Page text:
Friday, 2 March 2012

Strawberry fields for Chartists

Great Dodford was the fifth and final land colony to be settled by Chartist members of the National Land Company.
But it was also the settlement with the longest record of success. Despite a difficult start, descendants of the original tenants were still making a good living as late as the first world war, growing the strawberries used to make Robertson's jams for soldiers at the front.
I was delighted to see that a groundbreaking study of the long post-Chartist afterlife of the Great Dodford land colony is freely available  on the British Agricultural History Society website, along with dozens of other articles published by the Agricultural History Review between 1953 and 2003.
Great Dodford and the Later History of the Chartist Land Scheme (PDF format, 1Mb), by Peter Searby was published in 1968, at a time when interest in the land scheme was growing. Alice Mary Hadfield published her book on the Chartist Land Company two years later.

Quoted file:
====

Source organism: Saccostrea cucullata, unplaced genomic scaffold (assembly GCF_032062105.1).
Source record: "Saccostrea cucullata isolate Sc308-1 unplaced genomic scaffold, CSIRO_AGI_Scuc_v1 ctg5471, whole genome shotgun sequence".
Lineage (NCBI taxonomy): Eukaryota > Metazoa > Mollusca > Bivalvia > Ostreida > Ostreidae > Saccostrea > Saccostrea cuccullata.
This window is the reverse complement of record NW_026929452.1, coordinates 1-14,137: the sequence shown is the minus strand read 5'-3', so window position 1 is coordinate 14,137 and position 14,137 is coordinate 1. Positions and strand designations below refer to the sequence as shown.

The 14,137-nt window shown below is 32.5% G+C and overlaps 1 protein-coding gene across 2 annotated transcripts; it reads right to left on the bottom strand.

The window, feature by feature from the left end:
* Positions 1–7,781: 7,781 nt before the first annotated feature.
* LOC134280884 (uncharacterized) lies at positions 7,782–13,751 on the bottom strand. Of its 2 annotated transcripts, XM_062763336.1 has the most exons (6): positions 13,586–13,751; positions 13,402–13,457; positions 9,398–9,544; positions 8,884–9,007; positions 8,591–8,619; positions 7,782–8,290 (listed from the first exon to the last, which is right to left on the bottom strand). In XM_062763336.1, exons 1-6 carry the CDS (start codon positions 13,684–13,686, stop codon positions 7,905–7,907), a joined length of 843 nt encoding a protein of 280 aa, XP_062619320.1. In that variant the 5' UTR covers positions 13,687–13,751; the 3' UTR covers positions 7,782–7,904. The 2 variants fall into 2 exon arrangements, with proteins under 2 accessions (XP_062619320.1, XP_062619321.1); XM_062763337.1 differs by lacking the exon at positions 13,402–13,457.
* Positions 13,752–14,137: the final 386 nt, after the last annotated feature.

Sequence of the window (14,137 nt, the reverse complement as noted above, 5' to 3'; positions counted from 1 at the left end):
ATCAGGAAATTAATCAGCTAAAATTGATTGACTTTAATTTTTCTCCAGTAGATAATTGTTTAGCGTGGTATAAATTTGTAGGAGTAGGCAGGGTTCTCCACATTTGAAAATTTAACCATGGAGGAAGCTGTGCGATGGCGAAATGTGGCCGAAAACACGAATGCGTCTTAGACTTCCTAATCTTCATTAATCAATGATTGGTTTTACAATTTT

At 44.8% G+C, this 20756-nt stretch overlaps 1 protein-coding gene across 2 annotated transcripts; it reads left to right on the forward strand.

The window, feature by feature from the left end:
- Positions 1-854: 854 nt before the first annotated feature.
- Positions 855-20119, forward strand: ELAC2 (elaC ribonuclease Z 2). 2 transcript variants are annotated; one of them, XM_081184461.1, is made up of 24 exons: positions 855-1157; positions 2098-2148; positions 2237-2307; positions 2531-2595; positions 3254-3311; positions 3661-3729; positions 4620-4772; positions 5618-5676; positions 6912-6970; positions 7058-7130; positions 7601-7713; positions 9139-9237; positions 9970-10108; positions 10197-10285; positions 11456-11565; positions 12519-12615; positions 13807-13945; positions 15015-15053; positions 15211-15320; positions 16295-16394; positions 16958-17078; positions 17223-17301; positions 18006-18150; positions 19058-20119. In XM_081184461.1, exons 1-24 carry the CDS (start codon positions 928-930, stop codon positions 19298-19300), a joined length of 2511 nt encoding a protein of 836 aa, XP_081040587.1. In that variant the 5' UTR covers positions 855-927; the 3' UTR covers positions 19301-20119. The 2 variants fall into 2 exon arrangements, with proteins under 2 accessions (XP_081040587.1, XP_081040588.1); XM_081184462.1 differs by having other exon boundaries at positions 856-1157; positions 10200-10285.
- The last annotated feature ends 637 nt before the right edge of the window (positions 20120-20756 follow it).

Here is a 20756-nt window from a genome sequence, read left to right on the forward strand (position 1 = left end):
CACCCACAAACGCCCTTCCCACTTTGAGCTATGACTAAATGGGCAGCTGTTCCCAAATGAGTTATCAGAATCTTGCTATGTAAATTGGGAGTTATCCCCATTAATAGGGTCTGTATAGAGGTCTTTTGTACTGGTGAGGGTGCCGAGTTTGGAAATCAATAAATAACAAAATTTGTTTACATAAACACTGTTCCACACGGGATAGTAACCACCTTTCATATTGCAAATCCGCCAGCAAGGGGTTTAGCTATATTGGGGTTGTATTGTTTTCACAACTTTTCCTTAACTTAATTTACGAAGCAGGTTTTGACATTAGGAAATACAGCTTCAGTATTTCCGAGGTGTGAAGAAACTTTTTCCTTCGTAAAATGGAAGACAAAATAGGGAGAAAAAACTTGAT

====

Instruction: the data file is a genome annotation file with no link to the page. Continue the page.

But what is particularly interesting about Searby's study is the use of detailed reports by researchers who visited Great Dodford at the end of the 19th century to show how it had developed from poverty to relative prosperity in the post-Chartist period.
In addition to the strawberry crop, smallholders grew gillyflowers between the rows for sale at local markets. They also supplemented their earnings with early peas, beans, shallots and even garlic – which was sold to Lea and Perrins as an ingredient in Worcester sauce.
So successful were the smallholders that they influenced the new allotment movement.
Unfortunately, this proved to be the beginning of the end. Allotment holders at nearby Catshill enjoyed an earlier crop, undercutting the price of the Great Dodford growers, and a decline in the domestic nail-making industry removed the smallholders' casual workforce of pickers.
The end came as Austin expanded its Longbridge car factory, offering the men of Great Dodford a minimum of 25 shillings a week in place of the 16 shillings they could earn as agricultural labourers.
There is also a pub walk which takes you past Rosedene, one of the last surviving Chartist cottages at Great Dodford.